Link’s Awakening returns Zelda closer to its classic roots, presenting a series of dungeons for players to seek out, each filled with room-based puzzles that often require items found throughout said dungeons to be solved. Link’s Awakening often brings out the best of this formula, making good use of every item found and even encouraging players to combine the abilities of multiple items to solve certain puzzles. There can however be issues with difficulty scaling. One puzzle may really test a player’s ability to think outside the box in order to receive a key only to have the room right after force players to take down an almost completely harmless enemy for the same reward. Fans looking for more of a challenge are in luck though as Link’s Awakening features the more difficult Hero Mode as a selectable difficulty right from the beginning this time around. It won’t solve the issue with easier puzzles, but the lack of healing options should at least keep players on their toes.

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The Legend of Zelda: Link’s Awakening – Via Nintendo

The only feature removed from the original Link’s Awakening is the game’s photo shop, a feature that worked with the Gameboy printer. In its place is the highly advertised Chamber Dungeon Maker. Like many, I saw this as a potential Zelda spin on the Mario Maker formula, albeit on a much smaller scale. As it turned out, however, this feature was designed on an even smaller scale than I’d expected and feels more like a mini puzzle game rather than a level creator. After completing a dungeon, speaking with Dampé will allow him to create panels of each of that dungeon’s rooms. He’ll then ask you to create a dungeon and set a few rules or restrictions that need to be followed. After creating the dungeon, players are tasked with running through it and are given a reward upon completion alongside any rupees found inside the dungeon. While it was a fun distraction for a few minutes, this new feature honestly adds nothing to Link’s Awakening. I could’ve seen this potentially being a fun speed running game among fans, but dungeons can only be shared with other players through amiibo, limiting the function to local play only. I can still see this mode being fleshed out and made into its own game one day similarly to Captain Toad: Treasure Tracker but for now, it just feels like wasted potential.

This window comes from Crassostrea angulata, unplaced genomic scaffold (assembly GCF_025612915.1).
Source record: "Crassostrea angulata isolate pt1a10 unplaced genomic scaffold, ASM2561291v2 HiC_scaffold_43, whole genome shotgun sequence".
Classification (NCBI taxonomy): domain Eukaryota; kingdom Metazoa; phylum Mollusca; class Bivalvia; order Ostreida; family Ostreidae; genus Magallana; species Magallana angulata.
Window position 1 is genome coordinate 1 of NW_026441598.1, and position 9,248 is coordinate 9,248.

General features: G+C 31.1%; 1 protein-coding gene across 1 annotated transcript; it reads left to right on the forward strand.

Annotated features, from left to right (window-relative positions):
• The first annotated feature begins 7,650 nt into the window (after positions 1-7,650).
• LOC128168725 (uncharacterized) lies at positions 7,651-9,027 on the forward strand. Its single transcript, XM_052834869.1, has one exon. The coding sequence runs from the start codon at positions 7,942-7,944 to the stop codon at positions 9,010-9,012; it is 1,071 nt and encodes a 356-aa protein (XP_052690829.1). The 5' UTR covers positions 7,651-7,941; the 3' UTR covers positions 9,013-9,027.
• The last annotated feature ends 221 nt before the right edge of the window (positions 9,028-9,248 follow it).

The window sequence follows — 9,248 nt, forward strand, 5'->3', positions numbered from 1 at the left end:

With the availability of The Legend of Zelda: Link’s Awakening on Switch, I can’t see myself ever picking up the original again if not for wanting nostalgia in its purest form. Returning players will get to experience this game the way it deserves to be played and newcomers will get to embark on a Zelda adventure unlike any other. Even with its annoying performance issues, this remake trumps the original in literally every way when it comes to visuals and quality of life improvements. While I do wish the touted Dungeon Chamber Mode lived to all the hype, it does nothing to take away what is otherwise a fantastic recreation of an underappreciated Zelda title.

Final Thoughts